Andrew Bailey has today revealed the catastrophic state of the UK economy following the coronavirus pandemic. He has said the early stages of the outbreak of the virus had a serious impact on the economy.
Talking to the new Sky News podcast, The World Tomorrow, the governor also warned that many viable British companies will not survive the COVID-19 recession, his clearest signal yet that the economy will be left permanently scarred by the crisis.
The governor added the Government would have struggled to fund itself had the bank not intervened in the “market meltdown”.
Mr Bailey has also warned the dislocation in markets in March was even more serious.
The bank intervened with £200billion in QE at the time, and has since pumped £100billion into the economy to continue those efforts.
£200billion is the single biggest cash injection in the bank’s history.
The bank’s benchmark rate currently sits at 0.1 percent, but there has been speculation by economists that this could be brought even lower.
Speaking to Sky News, he said: “We basically had a pretty near meltdown of some of the core financial markets.”
“We had a lot of volatility in core markets: the core exchange rate, core government bond markets.
“We were seeing things that were pretty unprecedented, certainly in recent times. And we were facing serious disorder.”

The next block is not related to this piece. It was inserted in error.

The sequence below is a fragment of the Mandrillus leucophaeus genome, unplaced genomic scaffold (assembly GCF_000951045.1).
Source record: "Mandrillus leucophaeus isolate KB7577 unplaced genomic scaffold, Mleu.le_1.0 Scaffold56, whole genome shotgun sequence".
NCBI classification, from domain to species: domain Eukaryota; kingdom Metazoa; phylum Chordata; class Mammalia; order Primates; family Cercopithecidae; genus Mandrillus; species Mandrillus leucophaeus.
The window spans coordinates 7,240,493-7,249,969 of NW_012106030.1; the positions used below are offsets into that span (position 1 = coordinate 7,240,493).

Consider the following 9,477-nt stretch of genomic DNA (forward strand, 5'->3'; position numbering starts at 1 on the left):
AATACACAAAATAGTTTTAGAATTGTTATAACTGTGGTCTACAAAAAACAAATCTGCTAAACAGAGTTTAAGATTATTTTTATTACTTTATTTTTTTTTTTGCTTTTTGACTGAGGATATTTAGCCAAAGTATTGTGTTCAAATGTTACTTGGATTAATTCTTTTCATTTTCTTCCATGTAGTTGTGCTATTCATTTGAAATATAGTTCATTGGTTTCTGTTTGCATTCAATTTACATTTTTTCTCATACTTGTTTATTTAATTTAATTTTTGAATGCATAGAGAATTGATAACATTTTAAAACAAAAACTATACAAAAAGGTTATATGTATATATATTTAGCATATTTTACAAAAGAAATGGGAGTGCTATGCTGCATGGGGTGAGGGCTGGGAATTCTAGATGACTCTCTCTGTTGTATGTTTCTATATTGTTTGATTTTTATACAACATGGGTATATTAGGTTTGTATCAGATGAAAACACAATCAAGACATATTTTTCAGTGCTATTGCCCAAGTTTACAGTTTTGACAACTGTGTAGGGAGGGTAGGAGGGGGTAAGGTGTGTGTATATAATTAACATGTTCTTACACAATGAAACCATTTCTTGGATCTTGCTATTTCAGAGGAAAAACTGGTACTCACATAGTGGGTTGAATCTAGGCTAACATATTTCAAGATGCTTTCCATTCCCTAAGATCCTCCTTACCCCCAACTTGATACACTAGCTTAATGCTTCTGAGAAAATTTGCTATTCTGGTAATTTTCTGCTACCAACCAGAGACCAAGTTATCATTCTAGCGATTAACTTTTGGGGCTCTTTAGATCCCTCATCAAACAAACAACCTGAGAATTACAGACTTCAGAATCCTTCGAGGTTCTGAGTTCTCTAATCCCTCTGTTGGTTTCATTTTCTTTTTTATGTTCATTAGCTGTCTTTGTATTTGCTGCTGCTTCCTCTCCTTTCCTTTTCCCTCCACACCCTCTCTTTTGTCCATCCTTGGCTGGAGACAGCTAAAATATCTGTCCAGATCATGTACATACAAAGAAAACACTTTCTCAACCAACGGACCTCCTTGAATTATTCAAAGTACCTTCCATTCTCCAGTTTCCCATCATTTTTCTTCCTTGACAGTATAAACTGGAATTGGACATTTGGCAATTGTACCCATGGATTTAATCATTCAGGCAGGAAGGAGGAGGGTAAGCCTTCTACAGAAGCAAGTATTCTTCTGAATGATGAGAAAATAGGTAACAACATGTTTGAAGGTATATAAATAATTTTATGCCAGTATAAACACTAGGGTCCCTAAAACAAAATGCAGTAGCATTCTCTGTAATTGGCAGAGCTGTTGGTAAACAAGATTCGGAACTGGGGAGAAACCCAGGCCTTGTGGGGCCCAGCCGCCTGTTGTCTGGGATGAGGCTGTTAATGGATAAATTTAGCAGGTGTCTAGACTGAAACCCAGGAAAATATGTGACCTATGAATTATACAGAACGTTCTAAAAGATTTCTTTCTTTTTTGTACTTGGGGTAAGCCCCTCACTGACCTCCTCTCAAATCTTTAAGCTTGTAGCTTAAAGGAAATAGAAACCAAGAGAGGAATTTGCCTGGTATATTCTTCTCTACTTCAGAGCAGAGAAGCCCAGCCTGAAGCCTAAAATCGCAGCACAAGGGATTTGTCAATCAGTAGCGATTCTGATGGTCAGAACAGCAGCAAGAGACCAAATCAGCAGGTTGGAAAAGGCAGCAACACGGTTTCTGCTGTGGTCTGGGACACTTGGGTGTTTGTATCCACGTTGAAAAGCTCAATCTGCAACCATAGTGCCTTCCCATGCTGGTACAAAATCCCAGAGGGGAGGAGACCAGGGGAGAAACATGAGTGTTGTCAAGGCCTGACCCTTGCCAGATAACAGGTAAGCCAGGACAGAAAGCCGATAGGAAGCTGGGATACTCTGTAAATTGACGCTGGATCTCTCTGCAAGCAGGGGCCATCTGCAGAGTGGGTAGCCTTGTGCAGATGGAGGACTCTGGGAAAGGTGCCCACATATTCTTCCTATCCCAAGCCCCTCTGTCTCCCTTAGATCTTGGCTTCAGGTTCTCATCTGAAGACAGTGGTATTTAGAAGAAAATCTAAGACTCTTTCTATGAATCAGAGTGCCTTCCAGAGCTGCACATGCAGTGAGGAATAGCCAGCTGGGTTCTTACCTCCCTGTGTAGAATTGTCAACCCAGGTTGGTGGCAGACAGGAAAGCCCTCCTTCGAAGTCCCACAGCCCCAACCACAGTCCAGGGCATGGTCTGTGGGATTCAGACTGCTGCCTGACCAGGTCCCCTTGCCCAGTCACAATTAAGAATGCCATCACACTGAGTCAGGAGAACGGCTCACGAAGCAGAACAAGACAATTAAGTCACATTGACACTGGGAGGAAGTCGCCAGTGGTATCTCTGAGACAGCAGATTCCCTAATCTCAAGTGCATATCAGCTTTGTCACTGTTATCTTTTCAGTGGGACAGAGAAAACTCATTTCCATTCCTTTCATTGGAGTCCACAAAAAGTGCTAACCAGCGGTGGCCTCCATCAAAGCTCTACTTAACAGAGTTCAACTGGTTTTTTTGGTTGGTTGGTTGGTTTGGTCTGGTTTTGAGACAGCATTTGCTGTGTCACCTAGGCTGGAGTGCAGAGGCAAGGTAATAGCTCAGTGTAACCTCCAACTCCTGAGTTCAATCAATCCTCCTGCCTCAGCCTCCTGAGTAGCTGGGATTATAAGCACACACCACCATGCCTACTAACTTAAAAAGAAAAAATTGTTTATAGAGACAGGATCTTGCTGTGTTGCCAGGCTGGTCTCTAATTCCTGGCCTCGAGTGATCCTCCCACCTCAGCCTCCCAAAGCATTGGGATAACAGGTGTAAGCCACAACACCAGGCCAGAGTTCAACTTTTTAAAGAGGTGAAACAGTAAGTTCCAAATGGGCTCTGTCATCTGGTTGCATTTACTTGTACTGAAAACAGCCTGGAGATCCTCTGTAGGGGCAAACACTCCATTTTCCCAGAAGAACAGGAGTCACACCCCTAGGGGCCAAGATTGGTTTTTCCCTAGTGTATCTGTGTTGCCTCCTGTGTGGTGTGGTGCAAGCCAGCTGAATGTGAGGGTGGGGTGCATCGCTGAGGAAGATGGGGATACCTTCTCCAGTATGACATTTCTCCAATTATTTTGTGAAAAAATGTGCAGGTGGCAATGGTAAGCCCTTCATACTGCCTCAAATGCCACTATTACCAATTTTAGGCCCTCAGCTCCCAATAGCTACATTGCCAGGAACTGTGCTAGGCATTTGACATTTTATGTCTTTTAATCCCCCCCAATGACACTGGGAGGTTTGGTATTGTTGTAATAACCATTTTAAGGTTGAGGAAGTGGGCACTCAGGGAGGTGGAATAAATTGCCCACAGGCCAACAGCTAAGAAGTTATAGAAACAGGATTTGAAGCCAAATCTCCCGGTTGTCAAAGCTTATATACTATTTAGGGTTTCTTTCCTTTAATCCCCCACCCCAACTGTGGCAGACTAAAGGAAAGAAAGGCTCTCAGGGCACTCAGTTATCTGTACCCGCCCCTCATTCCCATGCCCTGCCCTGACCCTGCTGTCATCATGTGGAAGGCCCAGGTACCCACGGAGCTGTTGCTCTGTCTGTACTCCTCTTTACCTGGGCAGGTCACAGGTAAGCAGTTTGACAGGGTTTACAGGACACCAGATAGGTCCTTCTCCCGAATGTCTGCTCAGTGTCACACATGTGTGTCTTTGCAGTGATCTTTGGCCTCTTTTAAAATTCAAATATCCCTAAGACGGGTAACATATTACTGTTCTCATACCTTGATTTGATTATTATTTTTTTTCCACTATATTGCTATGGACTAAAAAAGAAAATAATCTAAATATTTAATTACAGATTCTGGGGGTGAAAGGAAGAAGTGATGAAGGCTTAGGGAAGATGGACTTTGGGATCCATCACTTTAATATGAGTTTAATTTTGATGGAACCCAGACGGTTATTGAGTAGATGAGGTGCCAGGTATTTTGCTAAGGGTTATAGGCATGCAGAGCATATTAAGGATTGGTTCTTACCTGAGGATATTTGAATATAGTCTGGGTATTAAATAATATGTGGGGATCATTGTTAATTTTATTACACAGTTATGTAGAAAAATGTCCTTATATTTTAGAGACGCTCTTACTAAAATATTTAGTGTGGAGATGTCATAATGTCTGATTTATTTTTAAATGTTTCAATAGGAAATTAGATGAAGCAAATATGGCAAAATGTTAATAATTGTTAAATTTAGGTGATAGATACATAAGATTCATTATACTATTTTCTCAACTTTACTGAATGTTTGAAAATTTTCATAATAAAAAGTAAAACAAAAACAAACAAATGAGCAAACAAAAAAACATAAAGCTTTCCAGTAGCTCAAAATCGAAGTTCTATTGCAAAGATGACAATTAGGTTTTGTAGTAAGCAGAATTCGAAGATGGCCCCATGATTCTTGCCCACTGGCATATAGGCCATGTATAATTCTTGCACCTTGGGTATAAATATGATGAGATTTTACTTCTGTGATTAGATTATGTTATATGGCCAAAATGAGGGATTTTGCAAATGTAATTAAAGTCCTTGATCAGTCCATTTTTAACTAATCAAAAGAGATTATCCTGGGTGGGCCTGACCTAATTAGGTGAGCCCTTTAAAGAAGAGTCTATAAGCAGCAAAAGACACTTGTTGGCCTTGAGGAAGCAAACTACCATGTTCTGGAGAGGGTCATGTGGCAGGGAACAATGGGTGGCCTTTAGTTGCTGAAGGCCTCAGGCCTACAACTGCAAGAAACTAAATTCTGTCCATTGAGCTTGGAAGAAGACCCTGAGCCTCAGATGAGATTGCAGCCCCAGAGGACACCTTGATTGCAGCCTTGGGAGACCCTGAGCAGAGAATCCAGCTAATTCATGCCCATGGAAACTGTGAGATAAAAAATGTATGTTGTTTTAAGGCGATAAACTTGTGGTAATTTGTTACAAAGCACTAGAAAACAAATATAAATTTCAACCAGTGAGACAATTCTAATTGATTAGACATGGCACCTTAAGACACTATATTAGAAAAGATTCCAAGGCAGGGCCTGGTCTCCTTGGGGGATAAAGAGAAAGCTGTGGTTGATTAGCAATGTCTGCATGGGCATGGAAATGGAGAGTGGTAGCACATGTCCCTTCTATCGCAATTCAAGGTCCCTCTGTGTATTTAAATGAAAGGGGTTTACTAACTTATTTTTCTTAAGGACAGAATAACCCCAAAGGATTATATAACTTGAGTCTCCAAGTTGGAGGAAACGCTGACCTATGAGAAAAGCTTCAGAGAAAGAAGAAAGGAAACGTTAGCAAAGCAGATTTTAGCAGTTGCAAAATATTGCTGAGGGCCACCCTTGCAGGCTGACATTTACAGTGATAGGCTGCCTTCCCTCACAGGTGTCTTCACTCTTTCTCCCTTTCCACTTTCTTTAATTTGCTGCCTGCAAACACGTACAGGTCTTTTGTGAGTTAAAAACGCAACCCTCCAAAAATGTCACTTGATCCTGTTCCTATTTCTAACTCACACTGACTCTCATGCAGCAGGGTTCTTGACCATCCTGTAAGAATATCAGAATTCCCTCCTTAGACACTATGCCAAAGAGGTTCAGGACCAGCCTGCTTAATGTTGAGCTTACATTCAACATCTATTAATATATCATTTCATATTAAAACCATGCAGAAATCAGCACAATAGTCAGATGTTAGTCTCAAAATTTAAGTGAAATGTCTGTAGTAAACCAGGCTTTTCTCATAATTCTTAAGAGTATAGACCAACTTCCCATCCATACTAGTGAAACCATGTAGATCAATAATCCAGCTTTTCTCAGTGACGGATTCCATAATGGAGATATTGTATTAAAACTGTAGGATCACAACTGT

Mr Bailey added that had the BoE not intervened, the government would have struggled to fund itself. This is something that has not happened in living memory.
The structure of the UK economy is changing due to the coronavirus crisis, he said, and the UK needs to brace itself for the end of the jobs run that saw unemployment drop below 4 percent.
The Government’s job retention scheme has so far been somewhat successful in supporting the jobs market, but, Mr Bailey warned, many indebted companies will struggle to finance themselves.
The bank’s current scenario for post-COVID recovery assumes unemployment will rise sharply, before seeing a gradual recovery.
If structural changes mean jobs don’t return, the long-term outlook could be much worse.
He said another structural adjustment could come from the aftermath of Brexit, as that may change the way the UK trades.